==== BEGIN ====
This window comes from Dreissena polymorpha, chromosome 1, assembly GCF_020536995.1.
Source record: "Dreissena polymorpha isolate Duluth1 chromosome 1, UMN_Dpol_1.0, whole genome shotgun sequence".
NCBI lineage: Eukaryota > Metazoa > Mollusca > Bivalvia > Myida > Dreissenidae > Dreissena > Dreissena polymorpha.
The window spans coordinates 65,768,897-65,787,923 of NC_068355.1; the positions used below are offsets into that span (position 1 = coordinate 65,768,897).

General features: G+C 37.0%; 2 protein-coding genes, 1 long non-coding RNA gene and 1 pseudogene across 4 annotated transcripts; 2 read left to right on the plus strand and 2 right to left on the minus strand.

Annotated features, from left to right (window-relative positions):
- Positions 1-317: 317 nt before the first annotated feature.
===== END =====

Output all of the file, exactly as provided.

This window comes from Dreissena polymorpha, chromosome 1, assembly GCF_020536995.1.
Source record: "Dreissena polymorpha isolate Duluth1 chromosome 1, UMN_Dpol_1.0, whole genome shotgun sequence".
NCBI lineage: Eukaryota > Metazoa > Mollusca > Bivalvia > Myida > Dreissenidae > Dreissena > Dreissena polymorpha.
The window spans coordinates 65,768,897-65,787,923 of NC_068355.1; the positions used below are offsets into that span (position 1 = coordinate 65,768,897).

General features: G+C 37.0%; 2 protein-coding genes, 1 long non-coding RNA gene and 1 pseudogene across 4 annotated transcripts; 2 read left to right on the plus strand and 2 right to left on the minus strand.

Annotated features, from left to right (window-relative positions):
- Positions 1-317: 317 nt before the first annotated feature.